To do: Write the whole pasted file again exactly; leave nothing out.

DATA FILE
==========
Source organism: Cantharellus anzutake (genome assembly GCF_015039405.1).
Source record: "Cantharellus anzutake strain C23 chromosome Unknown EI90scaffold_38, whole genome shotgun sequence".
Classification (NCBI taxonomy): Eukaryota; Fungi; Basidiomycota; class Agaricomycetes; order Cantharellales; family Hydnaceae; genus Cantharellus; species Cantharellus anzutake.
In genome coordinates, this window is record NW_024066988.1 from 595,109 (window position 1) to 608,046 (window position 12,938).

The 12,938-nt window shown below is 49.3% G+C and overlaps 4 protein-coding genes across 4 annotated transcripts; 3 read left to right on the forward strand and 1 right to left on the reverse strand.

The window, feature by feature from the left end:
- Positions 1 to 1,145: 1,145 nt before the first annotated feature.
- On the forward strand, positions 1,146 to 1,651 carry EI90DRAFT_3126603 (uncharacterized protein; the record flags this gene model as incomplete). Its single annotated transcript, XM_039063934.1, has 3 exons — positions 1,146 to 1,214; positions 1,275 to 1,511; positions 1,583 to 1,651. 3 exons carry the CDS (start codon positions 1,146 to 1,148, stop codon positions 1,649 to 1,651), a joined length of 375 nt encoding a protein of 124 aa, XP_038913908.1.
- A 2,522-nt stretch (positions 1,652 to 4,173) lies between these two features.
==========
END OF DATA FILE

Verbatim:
Source organism: Cantharellus anzutake (genome assembly GCF_015039405.1).
Source record: "Cantharellus anzutake strain C23 chromosome Unknown EI90scaffold_38, whole genome shotgun sequence".
Classification (NCBI taxonomy): Eukaryota; Fungi; Basidiomycota; class Agaricomycetes; order Cantharellales; family Hydnaceae; genus Cantharellus; species Cantharellus anzutake.
In genome coordinates, this window is record NW_024066988.1 from 595,109 (window position 1) to 608,046 (window position 12,938).

The 12,938-nt window shown below is 49.3% G+C and overlaps 4 protein-coding genes across 4 annotated transcripts; 3 read left to right on the forward strand and 1 right to left on the reverse strand.

The window, feature by feature from the left end:
- Positions 1 to 1,145: 1,145 nt before the first annotated feature.
- On the forward strand, positions 1,146 to 1,651 carry EI90DRAFT_3126603 (uncharacterized protein; the record flags this gene model as incomplete). Its single annotated transcript, XM_039063934.1, has 3 exons — positions 1,146 to 1,214; positions 1,275 to 1,511; positions 1,583 to 1,651. 3 exons carry the CDS (start codon positions 1,146 to 1,148, stop codon positions 1,649 to 1,651), a joined length of 375 nt encoding a protein of 124 aa, XP_038913908.1.
- A 2,522-nt stretch (positions 1,652 to 4,173) lies between these two features.